Goods and Services Tax is set to bring along a new regime of business compliance in India. Large organizations have the requisite resources and expertise to address these requirements. On the flip side, many startups and Small and Medium Enterprises (SMEs) may struggle to comply with these provisions. To resolve such scenarios, the government has introduced Composition Scheme under GST, which is merely an extension o the current scheme under VAT law.
When opting for the Composition Scheme under GST, a taxpayer will be required to file summarized returns on a quarterly basis, instead of three monthly returns (as applicable for normal businesses)
In this article, we have addressed some of the basic queries around Composition Scheme under Goods and Services Tax Law.
Q1. Who can opt for Composition Scheme?
Ans. Businesses dealing only in goods can only opt for composition scheme. Services providers have been kept outside the scope of this scheme. However, restaurant sector taxpayers may also opt for the scheme.
This holds true if your annual turnover is below Rs 50 Lakhs.
Q2. What is the tax rate applicable on a composition dealer?
Ans. A registered taxpayer, who is registered under the Composite Scheme will pay tax at a rate not more than 1% for manufacturer, 2.5% for restaurant sector and 0.5% for other suppliers of turnover.
Q3. Must a Composition Dealer maintain detailed records?
Ans. No, a dealer registered under composition scheme is not required to maintain detailed records as in the case of a normal taxpayer.
Q4. Do Composition Dealers have the option to avail Input Tax Credit?
Ans. No, a Composition Dealer is not allowed to avail input tax credit of GST paid to their supplier.
Q5. Can a Composition Dealer issue Tax Invoice?
Ans. No. Since a Composition Dealer is not allowed to avail input tax credit, such a dealer cannot issue a tax invoice as well. A buyer from composition dealer will not be able to claim input tax on such goods.
Q6. Which returns are required to be filed by a taxable person registered under Composite Scheme?
Ans. The taxable person is required to furnish only one return i.e. GSTR-4 on a quarterly basis and an annual return in FORM GSTR-9A.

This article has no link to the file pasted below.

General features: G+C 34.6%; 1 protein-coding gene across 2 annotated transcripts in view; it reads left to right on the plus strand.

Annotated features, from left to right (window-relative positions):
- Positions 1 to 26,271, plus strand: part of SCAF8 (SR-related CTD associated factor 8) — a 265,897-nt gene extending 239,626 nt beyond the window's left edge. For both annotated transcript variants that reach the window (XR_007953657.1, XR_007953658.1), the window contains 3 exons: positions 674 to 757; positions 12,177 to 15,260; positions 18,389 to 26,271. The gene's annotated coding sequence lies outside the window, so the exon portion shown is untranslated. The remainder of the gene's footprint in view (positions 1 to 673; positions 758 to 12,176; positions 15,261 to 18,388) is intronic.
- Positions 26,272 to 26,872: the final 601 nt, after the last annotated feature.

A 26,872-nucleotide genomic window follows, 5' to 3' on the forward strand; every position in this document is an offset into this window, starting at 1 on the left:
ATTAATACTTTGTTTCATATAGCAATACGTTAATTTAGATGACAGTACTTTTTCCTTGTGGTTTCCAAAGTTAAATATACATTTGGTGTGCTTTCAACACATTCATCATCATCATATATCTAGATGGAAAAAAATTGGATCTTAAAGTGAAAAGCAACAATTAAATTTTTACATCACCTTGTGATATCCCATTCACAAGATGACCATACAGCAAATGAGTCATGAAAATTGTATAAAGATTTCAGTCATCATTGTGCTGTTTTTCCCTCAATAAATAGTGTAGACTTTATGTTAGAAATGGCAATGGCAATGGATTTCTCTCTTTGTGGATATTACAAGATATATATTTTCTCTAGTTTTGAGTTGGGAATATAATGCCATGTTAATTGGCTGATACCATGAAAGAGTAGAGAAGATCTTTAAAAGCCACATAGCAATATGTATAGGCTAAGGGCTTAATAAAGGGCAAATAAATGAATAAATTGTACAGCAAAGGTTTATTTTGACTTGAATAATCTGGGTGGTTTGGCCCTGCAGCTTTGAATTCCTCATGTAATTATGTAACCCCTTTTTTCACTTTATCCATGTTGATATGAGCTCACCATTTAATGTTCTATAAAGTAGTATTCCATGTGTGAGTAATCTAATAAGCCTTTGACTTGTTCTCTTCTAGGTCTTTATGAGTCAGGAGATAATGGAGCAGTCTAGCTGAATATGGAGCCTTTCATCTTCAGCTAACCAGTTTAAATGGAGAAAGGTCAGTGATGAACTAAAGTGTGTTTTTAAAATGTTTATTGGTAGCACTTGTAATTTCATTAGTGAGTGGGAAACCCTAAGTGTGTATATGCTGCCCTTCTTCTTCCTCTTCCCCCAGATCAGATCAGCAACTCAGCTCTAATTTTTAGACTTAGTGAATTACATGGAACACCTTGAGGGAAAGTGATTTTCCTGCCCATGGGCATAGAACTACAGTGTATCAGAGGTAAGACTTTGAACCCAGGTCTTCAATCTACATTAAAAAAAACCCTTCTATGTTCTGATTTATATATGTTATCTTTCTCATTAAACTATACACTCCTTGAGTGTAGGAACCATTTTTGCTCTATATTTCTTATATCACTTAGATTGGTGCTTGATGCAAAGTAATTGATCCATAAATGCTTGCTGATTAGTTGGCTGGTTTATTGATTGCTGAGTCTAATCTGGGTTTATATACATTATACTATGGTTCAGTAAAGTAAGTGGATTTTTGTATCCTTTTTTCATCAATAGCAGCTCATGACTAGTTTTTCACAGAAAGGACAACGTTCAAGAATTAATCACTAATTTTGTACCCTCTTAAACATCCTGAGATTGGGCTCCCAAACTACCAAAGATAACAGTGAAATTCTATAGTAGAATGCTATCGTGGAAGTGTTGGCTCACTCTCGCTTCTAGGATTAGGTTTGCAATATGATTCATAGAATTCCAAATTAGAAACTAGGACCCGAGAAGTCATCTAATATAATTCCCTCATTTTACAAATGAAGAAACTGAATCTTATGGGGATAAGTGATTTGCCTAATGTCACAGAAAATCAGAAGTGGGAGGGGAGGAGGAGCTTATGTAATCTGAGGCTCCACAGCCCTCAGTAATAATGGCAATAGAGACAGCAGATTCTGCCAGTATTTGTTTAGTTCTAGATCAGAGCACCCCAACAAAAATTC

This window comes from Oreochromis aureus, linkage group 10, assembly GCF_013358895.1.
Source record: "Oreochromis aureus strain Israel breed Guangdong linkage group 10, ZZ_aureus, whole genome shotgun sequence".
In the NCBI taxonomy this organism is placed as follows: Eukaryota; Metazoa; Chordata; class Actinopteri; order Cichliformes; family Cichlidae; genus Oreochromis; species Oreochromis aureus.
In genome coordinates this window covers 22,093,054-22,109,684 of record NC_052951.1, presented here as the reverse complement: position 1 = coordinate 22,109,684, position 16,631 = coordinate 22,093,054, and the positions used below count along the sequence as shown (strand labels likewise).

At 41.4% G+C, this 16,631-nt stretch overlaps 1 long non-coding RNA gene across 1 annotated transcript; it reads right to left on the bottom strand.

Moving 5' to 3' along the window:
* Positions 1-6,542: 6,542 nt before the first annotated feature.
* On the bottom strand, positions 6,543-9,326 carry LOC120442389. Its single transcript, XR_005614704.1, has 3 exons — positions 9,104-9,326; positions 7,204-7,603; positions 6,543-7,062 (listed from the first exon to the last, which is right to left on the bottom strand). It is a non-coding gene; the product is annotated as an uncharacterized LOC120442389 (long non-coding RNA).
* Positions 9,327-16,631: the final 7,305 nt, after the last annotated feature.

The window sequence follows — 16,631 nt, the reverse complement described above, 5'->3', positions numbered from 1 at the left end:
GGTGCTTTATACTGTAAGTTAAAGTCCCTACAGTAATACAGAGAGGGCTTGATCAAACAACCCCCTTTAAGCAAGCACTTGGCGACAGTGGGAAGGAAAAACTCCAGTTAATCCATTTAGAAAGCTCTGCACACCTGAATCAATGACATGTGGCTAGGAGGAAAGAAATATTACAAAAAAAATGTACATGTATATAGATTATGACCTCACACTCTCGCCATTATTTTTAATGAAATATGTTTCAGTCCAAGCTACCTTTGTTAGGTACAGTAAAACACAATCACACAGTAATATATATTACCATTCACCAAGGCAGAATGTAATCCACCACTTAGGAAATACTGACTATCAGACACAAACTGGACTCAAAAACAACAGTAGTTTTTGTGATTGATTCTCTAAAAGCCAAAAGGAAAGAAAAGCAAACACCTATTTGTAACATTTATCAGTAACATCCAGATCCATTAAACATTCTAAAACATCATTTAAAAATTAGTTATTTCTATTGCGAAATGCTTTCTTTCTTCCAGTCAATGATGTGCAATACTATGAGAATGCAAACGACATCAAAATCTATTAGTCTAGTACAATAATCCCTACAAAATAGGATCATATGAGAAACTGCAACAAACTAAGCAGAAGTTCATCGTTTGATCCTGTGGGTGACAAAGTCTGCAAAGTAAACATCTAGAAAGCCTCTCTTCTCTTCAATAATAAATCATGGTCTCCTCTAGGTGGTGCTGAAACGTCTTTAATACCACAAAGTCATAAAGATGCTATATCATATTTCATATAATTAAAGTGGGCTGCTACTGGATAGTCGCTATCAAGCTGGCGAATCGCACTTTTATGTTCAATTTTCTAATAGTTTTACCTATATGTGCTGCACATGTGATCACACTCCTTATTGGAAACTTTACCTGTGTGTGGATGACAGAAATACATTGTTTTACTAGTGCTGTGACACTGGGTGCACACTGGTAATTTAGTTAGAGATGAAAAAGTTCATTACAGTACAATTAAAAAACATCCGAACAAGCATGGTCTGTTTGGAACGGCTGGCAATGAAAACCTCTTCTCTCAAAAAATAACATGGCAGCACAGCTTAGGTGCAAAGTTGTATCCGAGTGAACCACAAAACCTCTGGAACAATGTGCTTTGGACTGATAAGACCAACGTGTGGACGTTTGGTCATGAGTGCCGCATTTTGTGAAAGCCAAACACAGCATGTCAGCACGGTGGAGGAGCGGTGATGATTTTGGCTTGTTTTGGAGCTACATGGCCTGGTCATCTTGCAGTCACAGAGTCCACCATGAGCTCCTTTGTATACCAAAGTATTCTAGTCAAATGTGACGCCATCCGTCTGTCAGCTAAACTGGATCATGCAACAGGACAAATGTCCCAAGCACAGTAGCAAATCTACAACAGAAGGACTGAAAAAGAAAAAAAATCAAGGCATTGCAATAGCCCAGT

Q7. Is liability to pay taxes under Reverse Charge Mechanism covered under the Composite Scheme?
Ans. Any tax payable under Reverse Charge Mechanism will not be covered under the scheme. These taxes will be liable to be paid as a normal tax payer.
Q8. Can a Composition Dealer collect composition tax separately?
Ans. No, a Composition Dealer is not allowed to collect composition tax from the buyer.
Q9. What is the threshold limit to be eligible for Composition Scheme?
Ans. Any dealer whose aggregate turnover in a financial year does not exceed Rs. 75 Lakh can opt for composition scheme
Q11. Can a dealer involved in interstate supplies opt for Composition Scheme?
Ans. No, Composition Scheme is available only for intra-state supplies. If a dealer is involved in inter-State supplies, then he cannot opt for the scheme.
Q12. What are the penalties applicable on Composition Dealer in case of any default in tax payment?
Ans. If the tax administration has reason to believe that a composition dealer has wrongly availed the benefit under the composition scheme, then such a person shall be liable to pay all the taxes which he would have paid under the normal scheme. Also, he will be liable to pay a penalty equivalent to an amount of tax payable.This penalty will not be levied without giving a show cause notice to the dealer.
Q13. What are the transition provisions if a business transits from Composition Scheme under current regime to Regular Taxation under GST?
Ans. Taxpayers registered under composition scheme under the current regime will be allowed to take credit of input held in stock, or in semi-finished goods or in finished goods on the day immediately preceding the date from which they opt to be taxed as a regular tax payer.
Q14. What are the conditions for availing input credit on stock lying at the time of transition?
Ans. Following are the conditions which must be addressed by the taxpayer to avail credit on input at the time of transition from composition scheme to the normal scheme:
- Such inputs or goods are intended to be used for making taxable supplies under GST law.
- Taxpayer was eligible for CENVAT Credit on such goods under the previous regime, however, couldn’t claim it being under composition scheme.
- Such goods are eligible for input tax credit under GST regime.
- The taxpayer has legal evidence of input tax paid on such goods.
- Such invoices were issued within a period of 12 months from GST applicable date.
Q15. What is the treatment for input credit availed when transitioning from normal scheme to Composition Scheme?
Ans. When switching from normal scheme to composition scheme, the taxpayer shall be liable to pay an amount equal to the credit of input tax in respect of inputs held in stock on the day immediately preceding the date of such switchover. The balance of input tax credit after payment of such amount, if any lying in the credit ledger shall lapse.